(This article belongs to the Special Issue Newborn Nutrition)
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12 pages, 684 KiB  
Article
Trends and Dynamics in the First Four Years of Operation of the First Human Milk Bank in Vietnam
Nutrients 2021, 13(4), 1107; https://doi.org/10.3390/nu13041107 - 28 Mar 2021
Cited by 15 | Viewed by 4492
Abstract
Background: Since 1979, the World Health Organization (WHO) and the United Nations Children’s Fund (UNICEF) have recommended the use of pasteurized human milk from a human milk bank (HMB) to feed low birthweight (LBW) and preterm newborns as the ‘first alternative’ when mothers [...] Read more.
Background: Since 1979, the World Health Organization (WHO) and the United Nations Children’s Fund (UNICEF) have recommended the use of pasteurized human milk from a human milk bank (HMB) to feed low birthweight (LBW) and preterm newborns as the ‘first alternative’ when mothers are unable to provide their own milk. However, they have not issued any guidelines for the safe establishment and operation of an HMB. This gap contributes to the demand for gathering experiences from HMB networks, especially those from lower-middle income countries. To fill this knowledge gap, this study examines the characteristics of donors, donation, pasteurization, and recipients during the first four years of operation in the first HMB in Vietnam. Methods: Data about the donors, donation, pasteurization, and recipients were extracted from the web-based electronic monitoring system of the HMB from 1 February 2017 to 31 January 2021. Results: In the first four years of operation there were 433 donors who donated 7642 L of milk (66% from the community) with an increased trend in the amount of donated milk, donation duration, and average amount of milk donated by a donor. Approximately 98% of the donated milk was pasteurized, and 82% passed both pre- and post-pasteurization tests. Although the pass rate tended to increase with time, a few dips occurred. Of 16,235 newborns who received pasteurized donor milk, two thirds were in the postnatal wards. The main reason for the prescription of pasteurized donor milk was insufficient mothers’ own milk in the first few days after birth. There was a decreased trend in the amount and duration of using pasteurized donor milk in both postnatal wards and the neonatal unit. Conclusions: The HMB has operated efficiently in the previous four years, even during the COVID-19 pandemic, to serve vulnerable newborns. Ongoing evidence-based adjustments helped to improve the operation to recruit suitable donors, to increase the access to and quality of raw donor milk, to improve the pasteurization process, and to meet the need of more newborns. Full article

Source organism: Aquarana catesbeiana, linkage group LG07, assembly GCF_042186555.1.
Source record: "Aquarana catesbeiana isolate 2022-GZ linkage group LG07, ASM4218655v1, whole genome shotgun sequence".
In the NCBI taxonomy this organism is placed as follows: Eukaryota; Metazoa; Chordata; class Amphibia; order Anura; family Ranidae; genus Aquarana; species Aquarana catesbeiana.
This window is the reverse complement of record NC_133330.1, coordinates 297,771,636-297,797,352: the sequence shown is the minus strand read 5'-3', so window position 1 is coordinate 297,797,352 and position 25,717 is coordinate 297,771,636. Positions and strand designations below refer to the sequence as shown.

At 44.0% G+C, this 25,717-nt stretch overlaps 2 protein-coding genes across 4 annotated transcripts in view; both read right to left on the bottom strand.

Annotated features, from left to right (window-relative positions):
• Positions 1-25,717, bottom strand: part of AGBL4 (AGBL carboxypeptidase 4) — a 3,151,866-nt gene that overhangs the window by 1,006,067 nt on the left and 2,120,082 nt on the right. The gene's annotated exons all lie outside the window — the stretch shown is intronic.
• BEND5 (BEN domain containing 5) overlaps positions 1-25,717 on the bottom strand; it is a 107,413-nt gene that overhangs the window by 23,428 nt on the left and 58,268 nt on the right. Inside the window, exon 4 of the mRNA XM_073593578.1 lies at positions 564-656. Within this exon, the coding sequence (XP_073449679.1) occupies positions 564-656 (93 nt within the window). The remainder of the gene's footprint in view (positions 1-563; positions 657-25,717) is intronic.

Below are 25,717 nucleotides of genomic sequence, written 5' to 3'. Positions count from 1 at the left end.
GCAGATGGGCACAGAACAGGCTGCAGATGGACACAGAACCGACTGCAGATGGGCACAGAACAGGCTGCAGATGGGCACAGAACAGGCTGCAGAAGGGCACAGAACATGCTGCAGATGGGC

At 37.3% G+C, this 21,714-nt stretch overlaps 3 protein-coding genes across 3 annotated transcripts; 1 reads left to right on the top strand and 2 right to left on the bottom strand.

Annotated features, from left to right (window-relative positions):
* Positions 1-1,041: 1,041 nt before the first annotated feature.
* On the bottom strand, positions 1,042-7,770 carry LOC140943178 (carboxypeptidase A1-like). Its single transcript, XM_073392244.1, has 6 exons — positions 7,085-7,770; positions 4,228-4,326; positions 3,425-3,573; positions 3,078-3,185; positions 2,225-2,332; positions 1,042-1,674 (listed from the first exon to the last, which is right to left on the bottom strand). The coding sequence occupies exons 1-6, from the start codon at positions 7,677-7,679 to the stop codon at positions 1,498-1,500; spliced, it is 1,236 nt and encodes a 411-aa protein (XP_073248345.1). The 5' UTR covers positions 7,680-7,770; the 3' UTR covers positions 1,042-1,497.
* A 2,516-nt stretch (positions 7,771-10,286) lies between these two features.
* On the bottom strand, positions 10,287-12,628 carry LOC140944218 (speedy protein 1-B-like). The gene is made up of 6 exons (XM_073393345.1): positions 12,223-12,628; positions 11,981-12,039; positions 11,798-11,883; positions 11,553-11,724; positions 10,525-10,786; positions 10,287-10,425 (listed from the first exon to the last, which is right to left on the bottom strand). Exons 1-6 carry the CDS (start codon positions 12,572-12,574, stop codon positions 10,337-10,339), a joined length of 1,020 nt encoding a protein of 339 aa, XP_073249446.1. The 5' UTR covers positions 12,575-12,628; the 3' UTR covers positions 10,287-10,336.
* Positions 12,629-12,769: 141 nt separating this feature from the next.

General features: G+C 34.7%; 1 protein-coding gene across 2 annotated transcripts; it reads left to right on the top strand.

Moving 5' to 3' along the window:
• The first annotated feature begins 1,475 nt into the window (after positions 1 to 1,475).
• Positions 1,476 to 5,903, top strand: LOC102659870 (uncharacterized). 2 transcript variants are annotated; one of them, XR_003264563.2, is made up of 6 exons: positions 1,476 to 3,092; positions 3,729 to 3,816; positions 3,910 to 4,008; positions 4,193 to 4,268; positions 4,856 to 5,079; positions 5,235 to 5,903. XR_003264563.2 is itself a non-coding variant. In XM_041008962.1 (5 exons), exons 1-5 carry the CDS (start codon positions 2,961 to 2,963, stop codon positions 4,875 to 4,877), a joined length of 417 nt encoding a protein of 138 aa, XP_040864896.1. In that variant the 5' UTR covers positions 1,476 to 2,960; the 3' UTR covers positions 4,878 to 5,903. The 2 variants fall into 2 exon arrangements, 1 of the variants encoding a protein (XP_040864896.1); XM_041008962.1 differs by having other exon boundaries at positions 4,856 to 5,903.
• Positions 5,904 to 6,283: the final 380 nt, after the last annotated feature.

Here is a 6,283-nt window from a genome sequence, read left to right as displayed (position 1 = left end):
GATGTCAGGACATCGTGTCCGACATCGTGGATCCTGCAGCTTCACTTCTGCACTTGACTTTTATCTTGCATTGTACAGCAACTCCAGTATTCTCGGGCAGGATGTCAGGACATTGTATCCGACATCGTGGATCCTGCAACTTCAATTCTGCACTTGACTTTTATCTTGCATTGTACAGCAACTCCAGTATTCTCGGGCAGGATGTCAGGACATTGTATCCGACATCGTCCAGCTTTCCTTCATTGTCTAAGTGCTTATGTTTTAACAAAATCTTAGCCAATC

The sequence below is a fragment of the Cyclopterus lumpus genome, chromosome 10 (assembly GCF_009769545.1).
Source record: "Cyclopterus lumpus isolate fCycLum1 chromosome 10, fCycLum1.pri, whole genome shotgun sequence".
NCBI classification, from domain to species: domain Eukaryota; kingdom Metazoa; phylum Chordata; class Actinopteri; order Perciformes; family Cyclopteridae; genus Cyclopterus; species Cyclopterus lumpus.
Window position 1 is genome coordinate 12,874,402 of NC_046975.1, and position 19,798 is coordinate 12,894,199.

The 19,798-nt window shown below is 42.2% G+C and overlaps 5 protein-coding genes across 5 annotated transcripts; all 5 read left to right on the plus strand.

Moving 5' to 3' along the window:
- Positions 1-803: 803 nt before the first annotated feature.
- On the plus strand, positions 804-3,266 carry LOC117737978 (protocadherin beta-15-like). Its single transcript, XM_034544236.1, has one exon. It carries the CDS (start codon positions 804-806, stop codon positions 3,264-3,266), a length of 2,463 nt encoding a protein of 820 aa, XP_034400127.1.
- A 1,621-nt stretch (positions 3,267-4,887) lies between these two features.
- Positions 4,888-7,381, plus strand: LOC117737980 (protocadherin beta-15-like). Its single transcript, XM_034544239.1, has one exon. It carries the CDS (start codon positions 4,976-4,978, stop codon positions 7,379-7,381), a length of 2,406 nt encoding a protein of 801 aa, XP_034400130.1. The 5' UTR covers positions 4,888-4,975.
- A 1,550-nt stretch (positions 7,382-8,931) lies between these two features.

(This article belongs to the Special Issue Newborn Nutrition)
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Review

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27 pages, 2000 KiB  
Review
Brown Adipose Tissue: New Challenges for Prevention of Childhood Obesity. A Narrative Review
Nutrients 2021, 13(5), 1450; https://doi.org/10.3390/nu13051450 - 24 Apr 2021
Cited by 12 | Viewed by 9757
Abstract
Pediatric obesity remains a challenge in modern society. Recently, research has focused on the role of the brown adipose tissue (BAT) as a potential target of intervention. In this review, we revised preclinical and clinical works on factors that may promote BAT or [...] Read more.
Pediatric obesity remains a challenge in modern society. Recently, research has focused on the role of the brown adipose tissue (BAT) as a potential target of intervention. In this review, we revised preclinical and clinical works on factors that may promote BAT or browning of white adipose tissue (WAT) from fetal age to adolescence. Maternal lifestyle, type of breastfeeding and healthy microbiota can affect the thermogenic activity of BAT. Environmental factors such as exposure to cold or physical activity also play a role in promoting and activating BAT. Most of the evidence is preclinical, although in clinic there is some evidence on the role of omega-3 PUFAs (EPA and DHA) supplementation on BAT activation. Clinical studies are needed to dissect the early factors and their modulation to allow proper BAT development and functions and to prevent onset of childhood obesity. Full article